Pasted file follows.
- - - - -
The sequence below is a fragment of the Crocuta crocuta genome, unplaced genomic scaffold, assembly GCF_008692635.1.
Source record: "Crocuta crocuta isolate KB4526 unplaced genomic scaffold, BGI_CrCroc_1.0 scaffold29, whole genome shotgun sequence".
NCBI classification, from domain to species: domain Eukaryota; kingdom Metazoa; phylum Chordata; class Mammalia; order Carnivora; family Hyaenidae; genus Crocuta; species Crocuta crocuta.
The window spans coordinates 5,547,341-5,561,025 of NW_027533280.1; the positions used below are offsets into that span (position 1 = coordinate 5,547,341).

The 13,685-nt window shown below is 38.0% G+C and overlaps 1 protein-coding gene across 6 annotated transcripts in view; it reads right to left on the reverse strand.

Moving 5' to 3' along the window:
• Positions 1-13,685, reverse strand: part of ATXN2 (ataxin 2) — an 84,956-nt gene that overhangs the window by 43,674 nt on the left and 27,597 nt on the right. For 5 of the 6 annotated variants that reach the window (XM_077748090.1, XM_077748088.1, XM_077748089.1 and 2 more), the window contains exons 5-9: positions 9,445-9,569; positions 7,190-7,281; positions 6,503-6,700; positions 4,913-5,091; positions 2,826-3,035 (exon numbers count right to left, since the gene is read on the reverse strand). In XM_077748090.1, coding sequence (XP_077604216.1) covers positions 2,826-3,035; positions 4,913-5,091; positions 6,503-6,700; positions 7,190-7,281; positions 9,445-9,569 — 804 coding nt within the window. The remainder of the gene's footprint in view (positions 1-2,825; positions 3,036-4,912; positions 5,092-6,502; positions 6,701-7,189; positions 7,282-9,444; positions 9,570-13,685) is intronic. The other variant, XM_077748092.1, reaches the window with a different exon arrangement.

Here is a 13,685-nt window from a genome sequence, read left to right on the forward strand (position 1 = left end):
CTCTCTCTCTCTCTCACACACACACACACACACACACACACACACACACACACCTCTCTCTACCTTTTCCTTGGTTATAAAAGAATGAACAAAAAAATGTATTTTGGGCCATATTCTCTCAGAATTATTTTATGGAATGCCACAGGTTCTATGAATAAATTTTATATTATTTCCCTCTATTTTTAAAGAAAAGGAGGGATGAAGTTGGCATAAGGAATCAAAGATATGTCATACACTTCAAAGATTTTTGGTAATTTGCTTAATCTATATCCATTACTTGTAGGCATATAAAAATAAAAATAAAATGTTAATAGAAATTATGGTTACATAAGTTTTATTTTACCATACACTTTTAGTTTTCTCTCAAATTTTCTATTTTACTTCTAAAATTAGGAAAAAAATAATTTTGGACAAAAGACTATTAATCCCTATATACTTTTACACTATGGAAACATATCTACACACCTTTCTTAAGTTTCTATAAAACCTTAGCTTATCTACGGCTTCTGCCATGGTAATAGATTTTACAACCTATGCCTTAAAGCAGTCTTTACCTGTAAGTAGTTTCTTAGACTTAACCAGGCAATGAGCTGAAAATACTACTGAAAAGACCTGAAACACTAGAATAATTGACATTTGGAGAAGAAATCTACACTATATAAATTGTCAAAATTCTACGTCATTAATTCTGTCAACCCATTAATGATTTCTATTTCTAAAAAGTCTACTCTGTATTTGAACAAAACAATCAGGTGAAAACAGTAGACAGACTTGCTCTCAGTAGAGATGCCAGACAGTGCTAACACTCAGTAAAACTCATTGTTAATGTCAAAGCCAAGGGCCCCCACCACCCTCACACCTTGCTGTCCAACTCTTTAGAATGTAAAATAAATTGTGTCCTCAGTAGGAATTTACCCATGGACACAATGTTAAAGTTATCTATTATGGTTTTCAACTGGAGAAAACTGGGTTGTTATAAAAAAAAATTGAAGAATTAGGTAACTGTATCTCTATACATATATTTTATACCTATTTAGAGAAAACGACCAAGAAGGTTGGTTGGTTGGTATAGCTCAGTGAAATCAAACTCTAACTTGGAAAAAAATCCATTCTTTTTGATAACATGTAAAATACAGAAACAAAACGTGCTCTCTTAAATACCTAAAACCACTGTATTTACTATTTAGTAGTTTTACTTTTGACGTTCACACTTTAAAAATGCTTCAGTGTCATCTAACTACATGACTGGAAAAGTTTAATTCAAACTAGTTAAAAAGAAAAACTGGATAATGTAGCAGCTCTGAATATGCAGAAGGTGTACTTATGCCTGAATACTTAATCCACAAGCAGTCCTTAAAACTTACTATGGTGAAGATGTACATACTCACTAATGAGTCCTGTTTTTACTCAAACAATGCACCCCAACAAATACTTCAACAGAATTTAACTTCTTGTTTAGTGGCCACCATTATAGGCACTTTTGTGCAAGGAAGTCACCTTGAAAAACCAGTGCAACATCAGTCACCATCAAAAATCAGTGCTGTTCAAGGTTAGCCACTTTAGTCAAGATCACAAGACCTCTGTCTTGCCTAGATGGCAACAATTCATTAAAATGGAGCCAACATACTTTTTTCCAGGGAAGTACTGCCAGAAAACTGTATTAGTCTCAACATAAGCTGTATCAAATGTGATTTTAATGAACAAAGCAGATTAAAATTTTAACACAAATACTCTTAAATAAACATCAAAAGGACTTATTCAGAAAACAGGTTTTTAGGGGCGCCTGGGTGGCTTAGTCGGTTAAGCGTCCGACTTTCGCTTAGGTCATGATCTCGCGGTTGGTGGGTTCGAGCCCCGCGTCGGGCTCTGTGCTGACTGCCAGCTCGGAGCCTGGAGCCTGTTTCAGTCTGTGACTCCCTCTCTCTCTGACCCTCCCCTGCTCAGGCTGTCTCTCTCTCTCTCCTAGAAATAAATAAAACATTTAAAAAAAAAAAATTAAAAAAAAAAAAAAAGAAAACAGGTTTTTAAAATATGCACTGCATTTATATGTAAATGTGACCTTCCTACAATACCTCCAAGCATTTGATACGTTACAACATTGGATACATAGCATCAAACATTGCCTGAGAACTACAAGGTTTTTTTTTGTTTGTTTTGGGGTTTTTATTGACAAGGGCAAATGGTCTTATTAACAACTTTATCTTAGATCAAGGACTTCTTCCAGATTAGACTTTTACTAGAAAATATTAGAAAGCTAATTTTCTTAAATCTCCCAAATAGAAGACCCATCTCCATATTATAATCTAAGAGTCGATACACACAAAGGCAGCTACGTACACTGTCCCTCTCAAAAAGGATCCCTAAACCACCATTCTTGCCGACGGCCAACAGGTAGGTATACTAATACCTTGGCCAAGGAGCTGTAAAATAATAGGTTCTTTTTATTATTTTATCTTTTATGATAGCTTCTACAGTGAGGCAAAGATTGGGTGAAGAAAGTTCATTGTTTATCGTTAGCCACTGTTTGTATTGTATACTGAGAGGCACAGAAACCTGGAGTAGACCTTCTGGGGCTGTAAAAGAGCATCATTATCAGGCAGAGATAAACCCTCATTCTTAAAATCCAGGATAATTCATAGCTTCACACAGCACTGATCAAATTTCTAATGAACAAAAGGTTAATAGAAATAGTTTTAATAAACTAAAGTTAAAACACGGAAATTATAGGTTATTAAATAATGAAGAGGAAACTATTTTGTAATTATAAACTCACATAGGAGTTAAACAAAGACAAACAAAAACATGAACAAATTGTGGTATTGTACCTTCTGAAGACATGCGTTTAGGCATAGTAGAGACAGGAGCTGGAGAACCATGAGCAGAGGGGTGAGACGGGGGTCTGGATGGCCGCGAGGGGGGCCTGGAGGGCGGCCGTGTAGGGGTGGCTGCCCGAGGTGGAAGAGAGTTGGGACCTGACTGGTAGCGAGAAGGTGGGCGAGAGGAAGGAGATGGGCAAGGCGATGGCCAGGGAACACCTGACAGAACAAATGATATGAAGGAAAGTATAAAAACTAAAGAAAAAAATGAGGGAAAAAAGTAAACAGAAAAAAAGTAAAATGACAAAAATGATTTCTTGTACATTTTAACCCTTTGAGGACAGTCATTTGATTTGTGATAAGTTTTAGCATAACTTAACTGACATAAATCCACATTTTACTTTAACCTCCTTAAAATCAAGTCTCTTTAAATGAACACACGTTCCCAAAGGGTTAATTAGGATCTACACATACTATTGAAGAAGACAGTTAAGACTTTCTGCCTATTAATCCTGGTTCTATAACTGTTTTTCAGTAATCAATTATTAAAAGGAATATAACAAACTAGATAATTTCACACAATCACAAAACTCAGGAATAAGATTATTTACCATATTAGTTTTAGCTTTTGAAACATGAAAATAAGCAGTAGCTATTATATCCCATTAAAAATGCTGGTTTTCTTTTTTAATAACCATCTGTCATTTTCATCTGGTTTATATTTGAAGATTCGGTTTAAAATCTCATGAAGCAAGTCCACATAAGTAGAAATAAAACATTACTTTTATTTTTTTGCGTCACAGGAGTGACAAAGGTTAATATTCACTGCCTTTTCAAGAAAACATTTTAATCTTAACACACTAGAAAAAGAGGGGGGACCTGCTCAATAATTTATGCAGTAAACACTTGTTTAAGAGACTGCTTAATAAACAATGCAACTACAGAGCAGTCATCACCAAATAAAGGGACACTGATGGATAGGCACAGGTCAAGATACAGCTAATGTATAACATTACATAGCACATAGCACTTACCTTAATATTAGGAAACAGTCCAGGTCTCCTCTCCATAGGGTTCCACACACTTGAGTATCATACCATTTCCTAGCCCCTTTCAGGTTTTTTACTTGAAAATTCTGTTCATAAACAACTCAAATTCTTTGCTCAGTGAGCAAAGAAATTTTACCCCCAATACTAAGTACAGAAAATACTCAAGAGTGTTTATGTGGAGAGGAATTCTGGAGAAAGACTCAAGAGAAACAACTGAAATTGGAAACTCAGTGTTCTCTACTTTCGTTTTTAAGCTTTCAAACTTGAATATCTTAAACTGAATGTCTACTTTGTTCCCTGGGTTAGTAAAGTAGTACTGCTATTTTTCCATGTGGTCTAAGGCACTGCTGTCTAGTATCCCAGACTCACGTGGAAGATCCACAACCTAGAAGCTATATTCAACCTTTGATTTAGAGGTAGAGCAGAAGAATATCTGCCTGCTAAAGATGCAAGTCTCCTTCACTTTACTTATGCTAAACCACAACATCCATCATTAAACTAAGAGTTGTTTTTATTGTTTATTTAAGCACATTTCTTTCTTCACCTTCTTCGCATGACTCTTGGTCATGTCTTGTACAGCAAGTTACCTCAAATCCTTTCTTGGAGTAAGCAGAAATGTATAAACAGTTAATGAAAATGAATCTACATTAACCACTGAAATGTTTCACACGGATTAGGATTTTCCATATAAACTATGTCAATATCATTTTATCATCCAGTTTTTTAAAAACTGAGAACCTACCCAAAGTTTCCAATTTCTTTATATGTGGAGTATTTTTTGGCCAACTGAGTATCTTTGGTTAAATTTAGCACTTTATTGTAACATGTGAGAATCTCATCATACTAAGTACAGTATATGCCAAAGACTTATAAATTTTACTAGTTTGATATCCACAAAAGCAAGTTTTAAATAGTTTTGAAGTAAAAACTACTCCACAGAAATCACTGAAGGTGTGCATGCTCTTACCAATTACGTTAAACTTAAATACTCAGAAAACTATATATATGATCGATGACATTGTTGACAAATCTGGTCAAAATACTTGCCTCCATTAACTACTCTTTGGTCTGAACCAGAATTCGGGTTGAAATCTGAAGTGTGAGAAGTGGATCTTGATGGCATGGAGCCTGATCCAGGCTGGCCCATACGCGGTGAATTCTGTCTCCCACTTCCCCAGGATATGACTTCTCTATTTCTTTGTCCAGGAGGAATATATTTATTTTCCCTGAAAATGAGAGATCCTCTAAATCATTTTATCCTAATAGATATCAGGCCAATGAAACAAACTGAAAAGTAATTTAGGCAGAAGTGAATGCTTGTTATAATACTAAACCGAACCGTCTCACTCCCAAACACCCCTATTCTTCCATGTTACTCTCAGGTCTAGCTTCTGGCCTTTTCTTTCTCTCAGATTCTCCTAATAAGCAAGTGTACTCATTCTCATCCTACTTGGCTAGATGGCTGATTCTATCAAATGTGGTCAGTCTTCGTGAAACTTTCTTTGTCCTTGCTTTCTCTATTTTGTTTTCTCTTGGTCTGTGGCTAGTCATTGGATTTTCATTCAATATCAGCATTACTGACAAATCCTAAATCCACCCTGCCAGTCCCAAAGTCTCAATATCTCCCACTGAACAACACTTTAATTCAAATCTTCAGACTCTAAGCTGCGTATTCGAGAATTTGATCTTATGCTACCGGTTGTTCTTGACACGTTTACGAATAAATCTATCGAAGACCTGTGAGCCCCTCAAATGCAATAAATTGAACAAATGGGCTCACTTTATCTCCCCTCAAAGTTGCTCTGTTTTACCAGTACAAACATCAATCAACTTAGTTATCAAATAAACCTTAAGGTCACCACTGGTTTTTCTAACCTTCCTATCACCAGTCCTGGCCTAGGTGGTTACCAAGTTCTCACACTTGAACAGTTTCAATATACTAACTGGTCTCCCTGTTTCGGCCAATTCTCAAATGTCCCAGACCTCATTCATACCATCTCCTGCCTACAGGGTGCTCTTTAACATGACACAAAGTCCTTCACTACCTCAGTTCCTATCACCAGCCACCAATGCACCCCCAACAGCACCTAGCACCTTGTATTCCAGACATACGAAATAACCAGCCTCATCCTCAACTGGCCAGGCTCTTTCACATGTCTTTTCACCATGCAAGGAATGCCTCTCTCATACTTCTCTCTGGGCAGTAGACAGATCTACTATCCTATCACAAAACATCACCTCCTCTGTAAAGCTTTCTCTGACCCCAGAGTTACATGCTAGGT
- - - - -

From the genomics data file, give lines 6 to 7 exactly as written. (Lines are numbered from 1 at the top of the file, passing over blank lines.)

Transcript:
Moving 5' to 3' along the window:
• Positions 1-13,685, reverse strand: part of ATXN2 (ataxin 2) — an 84,956-nt gene that overhangs the window by 43,674 nt on the left and 27,597 nt on the right. For 5 of the 6 annotated variants that reach the window (XM_077748090.1, XM_077748088.1, XM_077748089.1 and 2 more), the window contains exons 5-9: positions 9,445-9,569; positions 7,190-7,281; positions 6,503-6,700; positions 4,913-5,091; positions 2,826-3,035 (exon numbers count right to left, since the gene is read on the reverse strand). In XM_077748090.1, coding sequence (XP_077604216.1) covers positions 2,826-3,035; positions 4,913-5,091; positions 6,503-6,700; positions 7,190-7,281; positions 9,445-9,569 — 804 coding nt within the window. The remainder of the gene's footprint in view (positions 1-2,825; positions 3,036-4,912; positions 5,092-6,502; positions 6,701-7,189; positions 7,282-9,444; positions 9,570-13,685) is intronic. The other variant, XM_077748092.1, reaches the window with a different exon arrangement.